|Old German school at Krasnoe, Ukraine (formerly Krasna, Bessarabia). Grandparents Feliz Leintz and Brafada Volk Leintz likely attended this school in Krasna. Circa May 26, 1997, Photo by Mary Lou Leintz Bueling, Wahpeton, ND.|
Mary's grandparents had come to this country as teens or young adults to escape the poverty and unrest they experienced in Russia. Mary explained that the Germans had originally settled in the villages in the early 1800s at the invitation of Catherine the Great. They prospered for a time in their own settlements, unaffected at first by the rest of Russia. But by the turn of the century they had lost their right to govern and were requested to serve in wars. Their farms were taken away from them; they were forced into collectivism, and many started migrating either by choice or by force.
Mary has "dabbled" in genealogy for years. She became interested when assigned to do a paper in high school on the topic "Who We Were." So she began asking her grandfather for information to research that paper. She is very grateful because she was able to learn the name of the village her grandfather lived in and when he came to the United States. "That was the spark that got me going," she said.
If it hadn't been for that experience, Mary fears much of the information would have been lost forever. She said her grandparents had come to North Dakota to start a new life, and didn't dwell on what they had left behind. Mary's grandparents settled in the Brisbane, Shields, and Raleigh area of North Dakota.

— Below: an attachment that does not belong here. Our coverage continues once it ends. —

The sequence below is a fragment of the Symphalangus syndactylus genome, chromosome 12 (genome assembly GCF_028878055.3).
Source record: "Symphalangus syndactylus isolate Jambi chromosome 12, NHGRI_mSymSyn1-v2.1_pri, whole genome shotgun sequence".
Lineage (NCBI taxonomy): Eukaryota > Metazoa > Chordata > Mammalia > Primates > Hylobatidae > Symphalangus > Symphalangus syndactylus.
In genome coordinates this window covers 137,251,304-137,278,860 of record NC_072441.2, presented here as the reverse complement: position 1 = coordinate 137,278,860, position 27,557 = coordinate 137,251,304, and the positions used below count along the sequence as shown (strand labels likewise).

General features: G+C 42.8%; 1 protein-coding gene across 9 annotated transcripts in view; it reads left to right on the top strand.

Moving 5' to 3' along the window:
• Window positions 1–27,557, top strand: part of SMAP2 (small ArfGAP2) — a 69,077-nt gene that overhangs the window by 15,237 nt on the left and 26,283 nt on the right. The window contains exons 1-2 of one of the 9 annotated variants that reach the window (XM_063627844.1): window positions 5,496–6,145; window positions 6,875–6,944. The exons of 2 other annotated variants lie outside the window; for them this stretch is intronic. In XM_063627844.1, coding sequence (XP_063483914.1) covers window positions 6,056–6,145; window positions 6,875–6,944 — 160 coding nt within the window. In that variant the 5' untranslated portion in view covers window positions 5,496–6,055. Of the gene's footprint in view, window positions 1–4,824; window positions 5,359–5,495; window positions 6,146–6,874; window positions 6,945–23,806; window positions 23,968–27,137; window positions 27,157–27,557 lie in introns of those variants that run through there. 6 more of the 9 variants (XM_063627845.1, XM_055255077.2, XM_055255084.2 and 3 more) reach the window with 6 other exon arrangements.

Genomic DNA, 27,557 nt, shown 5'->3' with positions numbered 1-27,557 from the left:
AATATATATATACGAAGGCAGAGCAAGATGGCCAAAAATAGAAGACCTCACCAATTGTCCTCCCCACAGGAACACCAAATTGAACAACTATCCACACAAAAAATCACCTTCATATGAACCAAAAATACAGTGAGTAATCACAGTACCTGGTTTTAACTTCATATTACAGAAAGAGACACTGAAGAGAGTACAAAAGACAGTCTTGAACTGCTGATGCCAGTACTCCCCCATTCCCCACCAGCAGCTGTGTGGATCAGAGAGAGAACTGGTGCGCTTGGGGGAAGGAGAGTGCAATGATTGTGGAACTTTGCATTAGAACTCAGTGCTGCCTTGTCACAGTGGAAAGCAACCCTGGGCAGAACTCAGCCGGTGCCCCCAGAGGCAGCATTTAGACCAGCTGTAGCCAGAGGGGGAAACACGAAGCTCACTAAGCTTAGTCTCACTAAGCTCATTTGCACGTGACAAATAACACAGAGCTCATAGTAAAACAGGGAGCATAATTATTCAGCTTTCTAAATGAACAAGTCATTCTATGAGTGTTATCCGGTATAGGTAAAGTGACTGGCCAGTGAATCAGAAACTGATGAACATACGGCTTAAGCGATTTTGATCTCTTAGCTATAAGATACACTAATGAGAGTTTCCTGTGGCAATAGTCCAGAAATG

|Mary Lou Leintz Bueling presents school supplies to the principal at Krasnoe, Ukraine. She receives fresh flowers. The school supplies were donated by the children in Wahpeton, ND. Circa May 26, 1996.|
"They knew they'd never see their parents again, and they didn't talk about it a lot." Letters they sent to their homeland were not returned; efforts to send information or supplies failed, and soon all contact was lost.
Through her research, Mary was able to obtain one precious picture of her maternal grandmother in Russia. There are none of her dad's family. "They're lost forever."
But the trip helped her reestablish those important family ties, and she would like to return again sometime to strengthen the bond.
|Mary Lou Leintz Bueling visits with the school librarian at Krasnoe, Krasna. Standing with American flag is the school principal. Mary Lou teaches special education in the Wahpeton Public Schools, Wahpeton, ND. Circa May 26, 1997.|
The group also visited Stuttgart, Germany, where they visited museums dedicated to preserving the history of what happened to the Germans in Russia, expanding upon their knowledge of that time. Mary said a documentary is also in the process of being developed surrounding the "Journey to the Homeland" project which is spearheaded by Michael Miller of NDSU.
For Mary, it was an educational, emotional and enriching experience. "I felt like I had come full circle," she said, "connecting the past to the present."